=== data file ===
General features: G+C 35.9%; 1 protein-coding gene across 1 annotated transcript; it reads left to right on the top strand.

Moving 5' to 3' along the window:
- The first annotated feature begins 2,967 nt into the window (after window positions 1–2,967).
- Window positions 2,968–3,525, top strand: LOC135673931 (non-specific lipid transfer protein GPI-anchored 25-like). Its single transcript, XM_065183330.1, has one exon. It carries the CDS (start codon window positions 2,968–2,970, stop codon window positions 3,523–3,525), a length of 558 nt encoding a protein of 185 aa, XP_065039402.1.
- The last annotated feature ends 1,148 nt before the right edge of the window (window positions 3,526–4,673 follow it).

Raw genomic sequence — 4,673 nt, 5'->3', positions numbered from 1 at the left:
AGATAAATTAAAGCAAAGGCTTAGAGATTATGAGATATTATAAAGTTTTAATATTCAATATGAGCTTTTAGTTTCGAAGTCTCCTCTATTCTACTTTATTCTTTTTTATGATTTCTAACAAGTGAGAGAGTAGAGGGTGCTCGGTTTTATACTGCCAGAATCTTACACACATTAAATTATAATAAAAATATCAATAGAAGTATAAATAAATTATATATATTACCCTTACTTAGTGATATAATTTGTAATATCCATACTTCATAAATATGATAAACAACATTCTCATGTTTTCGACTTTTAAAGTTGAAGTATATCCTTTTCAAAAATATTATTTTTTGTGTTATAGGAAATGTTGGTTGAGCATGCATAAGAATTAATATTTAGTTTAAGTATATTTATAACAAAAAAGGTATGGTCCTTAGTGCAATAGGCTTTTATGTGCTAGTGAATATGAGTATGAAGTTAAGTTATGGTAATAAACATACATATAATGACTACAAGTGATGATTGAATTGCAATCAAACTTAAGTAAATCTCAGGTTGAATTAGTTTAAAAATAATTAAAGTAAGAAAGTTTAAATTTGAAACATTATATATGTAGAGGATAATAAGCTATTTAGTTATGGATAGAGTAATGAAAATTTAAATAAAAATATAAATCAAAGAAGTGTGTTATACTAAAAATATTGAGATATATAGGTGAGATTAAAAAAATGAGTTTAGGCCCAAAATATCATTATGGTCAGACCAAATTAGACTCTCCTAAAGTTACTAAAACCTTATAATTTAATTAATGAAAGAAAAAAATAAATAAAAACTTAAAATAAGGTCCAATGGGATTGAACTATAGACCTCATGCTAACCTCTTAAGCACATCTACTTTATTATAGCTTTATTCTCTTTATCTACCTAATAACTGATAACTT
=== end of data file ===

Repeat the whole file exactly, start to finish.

General features: G+C 35.9%; 1 protein-coding gene across 1 annotated transcript; it reads left to right on the top strand.

Moving 5' to 3' along the window:
- The first annotated feature begins 2,967 nt into the window (after window positions 1–2,967).
- Window positions 2,968–3,525, top strand: LOC135673931 (non-specific lipid transfer protein GPI-anchored 25-like). Its single transcript, XM_065183330.1, has one exon. It carries the CDS (start codon window positions 2,968–2,970, stop codon window positions 3,523–3,525), a length of 558 nt encoding a protein of 185 aa, XP_065039402.1.
- The last annotated feature ends 1,148 nt before the right edge of the window (window positions 3,526–4,673 follow it).

Raw genomic sequence — 4,673 nt, 5'->3', positions numbered from 1 at the left:
AGATAAATTAAAGCAAAGGCTTAGAGATTATGAGATATTATAAAGTTTTAATATTCAATATGAGCTTTTAGTTTCGAAGTCTCCTCTATTCTACTTTATTCTTTTTTATGATTTCTAACAAGTGAGAGAGTAGAGGGTGCTCGGTTTTATACTGCCAGAATCTTACACACATTAAATTATAATAAAAATATCAATAGAAGTATAAATAAATTATATATATTACCCTTACTTAGTGATATAATTTGTAATATCCATACTTCATAAATATGATAAACAACATTCTCATGTTTTCGACTTTTAAAGTTGAAGTATATCCTTTTCAAAAATATTATTTTTTGTGTTATAGGAAATGTTGGTTGAGCATGCATAAGAATTAATATTTAGTTTAAGTATATTTATAACAAAAAAGGTATGGTCCTTAGTGCAATAGGCTTTTATGTGCTAGTGAATATGAGTATGAAGTTAAGTTATGGTAATAAACATACATATAATGACTACAAGTGATGATTGAATTGCAATCAAACTTAAGTAAATCTCAGGTTGAATTAGTTTAAAAATAATTAAAGTAAGAAAGTTTAAATTTGAAACATTATATATGTAGAGGATAATAAGCTATTTAGTTATGGATAGAGTAATGAAAATTTAAATAAAAATATAAATCAAAGAAGTGTGTTATACTAAAAATATTGAGATATATAGGTGAGATTAAAAAAATGAGTTTAGGCCCAAAATATCATTATGGTCAGACCAAATTAGACTCTCCTAAAGTTACTAAAACCTTATAATTTAATTAATGAAAGAAAAAAATAAATAAAAACTTAAAATAAGGTCCAATGGGATTGAACTATAGACCTCATGCTAACCTCTTAAGCACATCTACTTTATTATAGCTTTATTCTCTTTATCTACCTAATAACTGATAACTT